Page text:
For root DNA extraction, a 25-mg sample of root tissue was chopped to approximately 2 mm, using a new razor blade for each sample, and placed in a 2.0-ml Conical Screw Cap Tube (Fisher Scientific). A sterile 5-mm stainless steel bead (Qiagen) was added to each tube and placed in a −80°C freezer for at least 2 h. Samples were then ground in a Tissuelyzer II (Qiagen) with a frequency of 30 Hz for 30 s. Samples were ground twice, with blocks rotated to ensure an even grind. DNA was extracted with the PowerSoil DNA extraction kit (Mo Bio). The kit protocol was modified to where instead of transferring the sample to a PowerSoil Bead Tube, the contents (garnets and buffers) of the PowerSoil Bead Tube were added to a 2.0-ml Conical Screw Cap containing the ground sample to limit sample loss. After C1 buffer was added, tubes were vortexed for 10 s instead of 10 min, and the manufacturer's protocol was continued. After extraction, samples were kept in a −20°C freezer for short-term storage until PCR was run and at −80°C for long-term storage.
Real-time qPCR was performed using previously published primers: forward primer CQULA04F 5′-TGGAGGTGTAAAAGTTGCCAAA-3′, reverse primer CQULA04R 5′-CCAACGAAAAGATCAGATATTCCTCTA-3′, and probe CQULAP10 5′-ATCGTCTCGTCAAGATTGCTATCCGTGATACTAG-3′ (Wang et al. 2006) on an Applied Biosystems 7500 Fast Real Time PCR system using HotStarTaq Master Mix Kit DNA polymerase (Qiagen), ROX passive dye (Bio-Rad), and template DNA. Reactions used a total volume of 20 μl of the following: 2× Taq DNA Polymerase Master Mix (Qiagen) 8.25 μl, sample DNA 1.0 μl, ROX Passive Dye (Bio-Rad) 0.8 μM, forward primer 0.8 μM, reverse primer 0.8 μM, probe 0.2 μM, and H2O was added to bring the total volume to 20 μl. All samples were run in duplicate. CT values were converted to CLas genomes using a standard curve of the pLBA2 plasmid (Trivedi et al. 2009) kept in a 50% glycerol stock solution ranging from 101 to 106 copies of target DNA, equivalent to the number of bacteria. Thermocycling conditions were (i) 2 min at 50°C, (ii) 10 min at 95°C, and (iii) 50 cycles of 95°C for 15 s, followed by 45 s at 60°C.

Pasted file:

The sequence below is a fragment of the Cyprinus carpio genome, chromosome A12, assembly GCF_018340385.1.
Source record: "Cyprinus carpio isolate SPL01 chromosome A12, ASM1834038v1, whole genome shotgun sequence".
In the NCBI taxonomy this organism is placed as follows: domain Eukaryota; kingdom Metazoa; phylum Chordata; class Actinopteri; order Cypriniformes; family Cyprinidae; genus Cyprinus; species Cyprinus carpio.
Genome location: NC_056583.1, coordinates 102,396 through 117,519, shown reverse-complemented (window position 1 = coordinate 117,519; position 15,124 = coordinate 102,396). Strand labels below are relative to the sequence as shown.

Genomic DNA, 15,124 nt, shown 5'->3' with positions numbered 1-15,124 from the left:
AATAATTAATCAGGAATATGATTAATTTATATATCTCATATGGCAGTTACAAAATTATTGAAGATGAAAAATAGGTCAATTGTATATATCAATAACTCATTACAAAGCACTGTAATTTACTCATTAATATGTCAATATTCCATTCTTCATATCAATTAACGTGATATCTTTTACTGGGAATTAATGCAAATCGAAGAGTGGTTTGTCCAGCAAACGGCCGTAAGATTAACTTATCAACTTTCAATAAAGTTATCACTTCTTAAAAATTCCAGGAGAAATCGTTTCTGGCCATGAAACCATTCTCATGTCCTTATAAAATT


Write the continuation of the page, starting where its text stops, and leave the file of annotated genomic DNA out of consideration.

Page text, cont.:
For data on the time of detection and weeks between first detection of CLas on the inoculated side and noninoculated side, no statistical analysis was performed. Data on the quantity of bacteria were transformed logarithmically to meet assumptions of normality and then analyzed by two-way (distance of inoculum source × anatomical structures) or one-way (anatomical structures; time of detection) ANOVA using PROC GLM (SAS v. 9.3). Means separation was performed using LSD with P ≤ 0.05.
Detection of CLas in split root trees
To observe if the distance of the inoculum source and anatomical structures can affect CLas movement, as well as the effects of seasonality on the speed of this initial movement into the trees, Hamlin sweet orange grafted on Swingle citrumelo trees and Swingle citrumelo (seedling) trees were graft-inoculated with CLas-infected or healthy (control) budwoods in two seasons, summer and winter. Roots from each side of the split root system were then collected for CLas detection and quantification by qPCR.